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The University of Oklahoma
Academic Advising

5-Drop Limit

Effective with the fall 2011 semester, students are limited to 5 drops in their academic career at OU. Complete withdrawals at OU, drops from other institutions, and drops from previous semesters do not count in the 5-drop limit.


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Undergraduate Research

Undergraduates may work with faculty in research and creative activities. The Undergraduate Research site provides details for such opportunities.

Pre-Law Q&A

This site is primarily for students beginning to think about law school (perspective students/parents and those considering a change of major).  Once on campus you should contact the Pre-law Advisor by emailing: and ask to be enrolled in the D2L site for Pre-Law. This site is your link to the world of law. Click below or scroll down to view the Q&A's.








Q: How are the job prospects for lawyers?


A: Nothing is easily answered about law. The jobs have been on a decline for entry-level attorneys. Law school is a very expensive investment and should not be taken lightly when considering options. One can find themselves with $100,000.00 in debt and no job prospects. However, you will often make connections you need to find a position while in your school through internships and summer opportunities. If you are pro-active, hard working and willing to move, it is quite likely that you will be employed. Likewise, Law schools do not like to show statistics with unemployed graduates anymore than graduates want to be unemployed. Always do your homework and look at the outlook and prospects of types of law prior to making that determination.


Q: What should I major in?


A: Law schools will accept any qualified student from any undergraduate major. The best answer to what to major in is: make your undergraduate major your PLAN A. Since there is no way of knowing what will happen between now and then, if you do not go to law school, for any number of reasons, you want a major in something you enjoy and will do well in.

There are very few types of law that require a specific major, if you are considering a specific type of law: Oil & Gas, Environmental, or Patent Law, you should talk with the pre-law advisor about major options. In fact, if you have a passion for any specific law you may consider something in that general area, but you do not have to major in specific majors for most types of law. Plan A is your undergraduate degree. What if you don’t go to law school?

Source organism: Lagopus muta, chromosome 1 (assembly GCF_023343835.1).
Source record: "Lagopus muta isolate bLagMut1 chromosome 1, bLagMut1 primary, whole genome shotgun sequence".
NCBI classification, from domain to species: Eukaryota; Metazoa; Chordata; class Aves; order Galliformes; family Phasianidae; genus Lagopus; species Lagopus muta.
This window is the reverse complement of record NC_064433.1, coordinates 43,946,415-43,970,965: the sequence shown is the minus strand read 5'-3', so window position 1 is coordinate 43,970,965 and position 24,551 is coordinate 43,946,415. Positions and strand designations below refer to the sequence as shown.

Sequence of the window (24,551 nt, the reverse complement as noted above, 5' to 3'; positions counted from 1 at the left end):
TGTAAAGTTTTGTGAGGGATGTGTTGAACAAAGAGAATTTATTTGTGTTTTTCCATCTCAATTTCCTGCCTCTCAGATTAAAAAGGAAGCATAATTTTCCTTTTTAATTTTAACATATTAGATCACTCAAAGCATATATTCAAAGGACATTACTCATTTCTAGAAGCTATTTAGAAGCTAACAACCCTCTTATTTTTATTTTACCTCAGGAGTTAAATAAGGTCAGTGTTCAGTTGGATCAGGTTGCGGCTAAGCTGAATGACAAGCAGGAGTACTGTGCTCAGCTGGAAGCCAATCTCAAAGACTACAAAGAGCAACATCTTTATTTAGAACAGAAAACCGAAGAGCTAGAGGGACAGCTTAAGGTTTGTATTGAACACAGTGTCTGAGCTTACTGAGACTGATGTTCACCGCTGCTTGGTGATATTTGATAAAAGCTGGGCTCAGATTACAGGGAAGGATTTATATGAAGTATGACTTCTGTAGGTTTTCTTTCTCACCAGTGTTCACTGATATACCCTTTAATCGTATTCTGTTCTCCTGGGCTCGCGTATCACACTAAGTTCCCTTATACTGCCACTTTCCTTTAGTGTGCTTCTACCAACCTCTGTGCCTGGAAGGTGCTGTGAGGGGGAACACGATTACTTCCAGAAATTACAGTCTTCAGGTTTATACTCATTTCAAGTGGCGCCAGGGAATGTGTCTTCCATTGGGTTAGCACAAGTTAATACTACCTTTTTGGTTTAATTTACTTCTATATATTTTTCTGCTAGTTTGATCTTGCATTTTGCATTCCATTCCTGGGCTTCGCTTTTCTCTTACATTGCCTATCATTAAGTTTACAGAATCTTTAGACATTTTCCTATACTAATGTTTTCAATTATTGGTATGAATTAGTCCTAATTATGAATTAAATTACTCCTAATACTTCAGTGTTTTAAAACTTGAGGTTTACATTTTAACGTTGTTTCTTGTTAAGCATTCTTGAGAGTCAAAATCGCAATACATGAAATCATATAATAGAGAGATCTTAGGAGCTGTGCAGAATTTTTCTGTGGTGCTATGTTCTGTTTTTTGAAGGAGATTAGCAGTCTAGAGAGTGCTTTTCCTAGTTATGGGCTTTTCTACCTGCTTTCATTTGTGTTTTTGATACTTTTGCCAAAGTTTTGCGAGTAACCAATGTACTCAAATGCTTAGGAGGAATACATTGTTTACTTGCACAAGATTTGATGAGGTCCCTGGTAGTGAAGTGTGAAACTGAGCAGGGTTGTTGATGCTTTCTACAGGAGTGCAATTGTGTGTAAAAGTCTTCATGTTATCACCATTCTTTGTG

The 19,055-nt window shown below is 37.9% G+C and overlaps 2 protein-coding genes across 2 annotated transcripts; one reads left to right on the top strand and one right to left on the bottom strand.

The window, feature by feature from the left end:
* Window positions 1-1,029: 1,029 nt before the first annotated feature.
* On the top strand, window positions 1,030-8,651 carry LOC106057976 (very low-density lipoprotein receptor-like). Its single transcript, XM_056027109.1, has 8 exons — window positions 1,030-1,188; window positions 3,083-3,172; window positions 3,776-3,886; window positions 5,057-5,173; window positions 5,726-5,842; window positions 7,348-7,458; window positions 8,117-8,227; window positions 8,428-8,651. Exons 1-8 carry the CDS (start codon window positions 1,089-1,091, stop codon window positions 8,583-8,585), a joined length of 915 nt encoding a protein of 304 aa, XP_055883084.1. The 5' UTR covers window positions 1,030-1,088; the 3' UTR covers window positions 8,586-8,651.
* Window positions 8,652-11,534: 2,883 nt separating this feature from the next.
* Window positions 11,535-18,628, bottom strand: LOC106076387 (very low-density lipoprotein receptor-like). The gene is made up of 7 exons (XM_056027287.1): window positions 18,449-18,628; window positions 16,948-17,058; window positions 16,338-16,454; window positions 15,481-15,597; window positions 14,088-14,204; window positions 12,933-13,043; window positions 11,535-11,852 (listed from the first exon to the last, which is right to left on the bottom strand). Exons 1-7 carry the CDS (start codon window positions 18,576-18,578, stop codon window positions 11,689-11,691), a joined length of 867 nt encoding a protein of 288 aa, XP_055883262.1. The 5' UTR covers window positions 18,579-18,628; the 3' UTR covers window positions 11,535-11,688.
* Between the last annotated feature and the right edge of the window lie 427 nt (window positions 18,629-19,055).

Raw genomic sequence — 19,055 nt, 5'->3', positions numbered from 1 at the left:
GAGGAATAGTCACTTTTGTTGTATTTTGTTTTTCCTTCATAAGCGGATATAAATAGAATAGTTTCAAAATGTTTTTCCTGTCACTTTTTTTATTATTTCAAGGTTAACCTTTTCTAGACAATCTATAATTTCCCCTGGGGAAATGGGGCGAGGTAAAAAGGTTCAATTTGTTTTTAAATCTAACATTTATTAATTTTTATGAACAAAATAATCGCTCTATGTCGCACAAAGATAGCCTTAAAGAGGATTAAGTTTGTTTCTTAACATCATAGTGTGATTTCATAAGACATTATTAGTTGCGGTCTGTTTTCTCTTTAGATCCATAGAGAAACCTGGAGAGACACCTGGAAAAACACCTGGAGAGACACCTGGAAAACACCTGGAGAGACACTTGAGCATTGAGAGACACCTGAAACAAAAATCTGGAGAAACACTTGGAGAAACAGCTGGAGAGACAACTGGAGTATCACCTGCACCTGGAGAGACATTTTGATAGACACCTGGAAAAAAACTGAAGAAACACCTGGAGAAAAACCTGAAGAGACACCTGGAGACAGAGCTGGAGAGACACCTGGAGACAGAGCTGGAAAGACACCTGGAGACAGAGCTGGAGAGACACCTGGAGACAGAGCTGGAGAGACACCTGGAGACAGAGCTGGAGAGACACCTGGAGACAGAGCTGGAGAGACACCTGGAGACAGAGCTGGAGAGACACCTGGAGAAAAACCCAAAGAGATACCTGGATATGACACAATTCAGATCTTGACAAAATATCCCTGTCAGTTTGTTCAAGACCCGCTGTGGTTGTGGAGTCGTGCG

Q: Which courses are best to prepare for law school?


A: There are two courses which students tell us have helped them do better on the LSAT exam: Phil 1113 (Logic) and Phil 1103 (critical reasoning). However, these are not required. The courses that will help you with law school are so numerous and varied that the main focus will be to build upon your weaknesses. Public speaking? Writing? Analysis of Data? Depending on your major you may build skills in one area over another, taking electives that round out your major is optimal. In general, science and math majors build the critical reasoning skills and may need more speaking and writing courses. Major will determine what courses are needed.


Q: What should my GPA and LSAT score be to qualify for law school?


A: Admission to law school is competitive, so part of the process will depend on the numbers applying. If there are 100 openings and 500 applicants, the competition is stiff. Many schools are reducing the numbers of admits; however applications fluctuate and have been down in the past few years.

As a rough average some of the nationally famous schools such as Harvard, Yale, Stanford, etc., will select most of their students from those who have made 164 or over on the LSAT and have a 3.7 GPA or better. Over 50% of your admittance is based on the LSAT score (some schools as high as 70%). The average LSAT score is around 150. There are many schools that will accept students with less than a 3.0 GPA and an LSAT below 150. So if your passion is for the law, you can likely get in somewhere! You get out of an education what you put into it, right?


Q: What is the number one thing I should do to be a good applicant (beyond GPA and LSAT score)?


A: Stand out! You do not want to be the cookie cutter. What makes you stand out? Some, but not all, of these items might include: A study abroad experience, leadership in a club or organization, military service, earning a significant award for exceptional performance, experience working in law, or something else that is very unique and sets you apart.


Q: What is the average age of law school applicants?

A: 26 years old. Many students will work or serve in the military before they enter the field of law. The nice thing about law school is that there is no preference for direct from college, life experience is often helpful toward admittance and you can always re-apply.


In Summary:

  • Plan your undergraduate degree for something that fits who you are for a successful GPA.
  • Take some courses that fill in your weak areas
  • Do something to stand out, what makes you special?
  • Aim for the very best grades you can make
  • See the pre-law advisor by your second semester sophomore year (if you are changing majors, as soon as you decide).
  • There really is no great hurry in fact working prior to entering law school is very common.